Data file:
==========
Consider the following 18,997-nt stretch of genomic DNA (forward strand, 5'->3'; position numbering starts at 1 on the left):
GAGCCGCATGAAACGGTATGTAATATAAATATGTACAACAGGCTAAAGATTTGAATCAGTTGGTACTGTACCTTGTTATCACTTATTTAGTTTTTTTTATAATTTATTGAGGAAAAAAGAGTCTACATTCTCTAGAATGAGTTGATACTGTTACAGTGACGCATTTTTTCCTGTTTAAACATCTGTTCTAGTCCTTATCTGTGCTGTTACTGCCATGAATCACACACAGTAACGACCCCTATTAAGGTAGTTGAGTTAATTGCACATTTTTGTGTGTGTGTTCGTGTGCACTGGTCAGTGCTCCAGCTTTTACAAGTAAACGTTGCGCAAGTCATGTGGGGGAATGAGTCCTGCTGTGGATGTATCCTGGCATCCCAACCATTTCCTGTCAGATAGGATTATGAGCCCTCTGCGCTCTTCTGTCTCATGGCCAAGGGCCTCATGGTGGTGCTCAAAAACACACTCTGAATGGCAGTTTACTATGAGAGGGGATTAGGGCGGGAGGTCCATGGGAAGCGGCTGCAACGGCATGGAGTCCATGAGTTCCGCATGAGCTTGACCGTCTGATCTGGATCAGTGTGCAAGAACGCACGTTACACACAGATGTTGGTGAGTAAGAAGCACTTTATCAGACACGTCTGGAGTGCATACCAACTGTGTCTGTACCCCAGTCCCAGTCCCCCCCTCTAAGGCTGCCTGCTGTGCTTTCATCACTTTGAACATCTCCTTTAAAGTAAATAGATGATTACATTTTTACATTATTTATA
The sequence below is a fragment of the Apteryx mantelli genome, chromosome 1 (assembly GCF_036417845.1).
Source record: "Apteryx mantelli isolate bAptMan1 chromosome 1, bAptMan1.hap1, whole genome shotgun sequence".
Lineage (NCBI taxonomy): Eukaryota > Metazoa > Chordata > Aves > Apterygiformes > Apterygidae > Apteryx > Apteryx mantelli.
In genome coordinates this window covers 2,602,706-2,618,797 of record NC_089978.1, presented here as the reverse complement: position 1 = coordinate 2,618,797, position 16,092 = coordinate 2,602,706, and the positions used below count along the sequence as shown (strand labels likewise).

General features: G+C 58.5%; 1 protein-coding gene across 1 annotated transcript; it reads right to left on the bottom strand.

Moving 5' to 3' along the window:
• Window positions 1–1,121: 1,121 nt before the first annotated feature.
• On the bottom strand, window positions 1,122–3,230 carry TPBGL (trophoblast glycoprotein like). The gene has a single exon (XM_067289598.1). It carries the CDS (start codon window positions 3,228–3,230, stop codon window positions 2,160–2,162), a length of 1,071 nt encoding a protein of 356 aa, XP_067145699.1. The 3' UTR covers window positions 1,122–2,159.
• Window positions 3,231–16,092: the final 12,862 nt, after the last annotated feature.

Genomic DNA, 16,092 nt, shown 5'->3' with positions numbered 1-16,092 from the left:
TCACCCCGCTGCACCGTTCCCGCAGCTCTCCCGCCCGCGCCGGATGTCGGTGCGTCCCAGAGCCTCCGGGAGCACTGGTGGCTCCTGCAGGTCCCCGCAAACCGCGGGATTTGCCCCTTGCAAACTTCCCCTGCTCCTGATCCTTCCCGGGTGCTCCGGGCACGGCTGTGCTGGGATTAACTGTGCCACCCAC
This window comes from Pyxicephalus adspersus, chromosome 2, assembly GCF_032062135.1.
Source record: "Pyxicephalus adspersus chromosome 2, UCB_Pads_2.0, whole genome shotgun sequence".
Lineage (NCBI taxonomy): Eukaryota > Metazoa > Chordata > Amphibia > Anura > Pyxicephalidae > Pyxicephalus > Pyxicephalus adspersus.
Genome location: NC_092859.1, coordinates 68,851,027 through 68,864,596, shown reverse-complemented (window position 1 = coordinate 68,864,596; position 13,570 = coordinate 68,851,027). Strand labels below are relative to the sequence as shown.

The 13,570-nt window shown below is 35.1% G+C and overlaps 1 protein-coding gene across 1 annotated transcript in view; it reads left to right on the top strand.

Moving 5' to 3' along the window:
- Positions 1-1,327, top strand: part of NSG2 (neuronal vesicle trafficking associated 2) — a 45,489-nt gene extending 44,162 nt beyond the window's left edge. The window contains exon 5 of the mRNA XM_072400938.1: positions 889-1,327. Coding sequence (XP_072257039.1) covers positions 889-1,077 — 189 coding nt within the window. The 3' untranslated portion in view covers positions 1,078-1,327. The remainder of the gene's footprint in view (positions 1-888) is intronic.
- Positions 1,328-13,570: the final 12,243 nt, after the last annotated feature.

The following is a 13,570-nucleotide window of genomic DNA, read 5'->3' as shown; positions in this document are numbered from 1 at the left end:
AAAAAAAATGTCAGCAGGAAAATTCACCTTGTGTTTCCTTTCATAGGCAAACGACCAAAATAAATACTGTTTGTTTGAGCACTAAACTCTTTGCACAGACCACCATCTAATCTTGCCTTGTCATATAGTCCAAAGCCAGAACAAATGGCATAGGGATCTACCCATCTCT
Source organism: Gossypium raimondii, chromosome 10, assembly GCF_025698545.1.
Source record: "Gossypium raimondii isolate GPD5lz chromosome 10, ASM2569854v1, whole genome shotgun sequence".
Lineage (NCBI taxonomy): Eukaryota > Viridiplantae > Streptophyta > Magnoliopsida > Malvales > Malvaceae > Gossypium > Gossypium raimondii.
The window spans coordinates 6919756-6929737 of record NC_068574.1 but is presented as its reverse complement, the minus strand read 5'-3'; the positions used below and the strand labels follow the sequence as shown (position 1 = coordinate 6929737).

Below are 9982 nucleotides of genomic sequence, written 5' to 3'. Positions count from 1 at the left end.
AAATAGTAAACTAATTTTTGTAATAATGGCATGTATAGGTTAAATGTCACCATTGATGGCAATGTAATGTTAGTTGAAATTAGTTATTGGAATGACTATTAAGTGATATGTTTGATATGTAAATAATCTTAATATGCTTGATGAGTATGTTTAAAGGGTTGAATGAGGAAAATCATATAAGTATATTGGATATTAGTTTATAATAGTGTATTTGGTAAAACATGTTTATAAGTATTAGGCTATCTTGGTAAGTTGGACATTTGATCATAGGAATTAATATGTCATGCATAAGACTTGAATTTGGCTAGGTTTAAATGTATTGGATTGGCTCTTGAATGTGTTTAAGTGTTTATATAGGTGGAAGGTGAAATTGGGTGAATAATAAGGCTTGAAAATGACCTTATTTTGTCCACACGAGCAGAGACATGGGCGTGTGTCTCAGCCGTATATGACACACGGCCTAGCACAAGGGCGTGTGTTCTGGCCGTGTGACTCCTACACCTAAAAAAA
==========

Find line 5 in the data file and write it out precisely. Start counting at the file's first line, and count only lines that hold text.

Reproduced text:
Lineage (NCBI taxonomy): Eukaryota > Metazoa > Chordata > Aves > Apterygiformes > Apterygidae > Apteryx > Apteryx mantelli.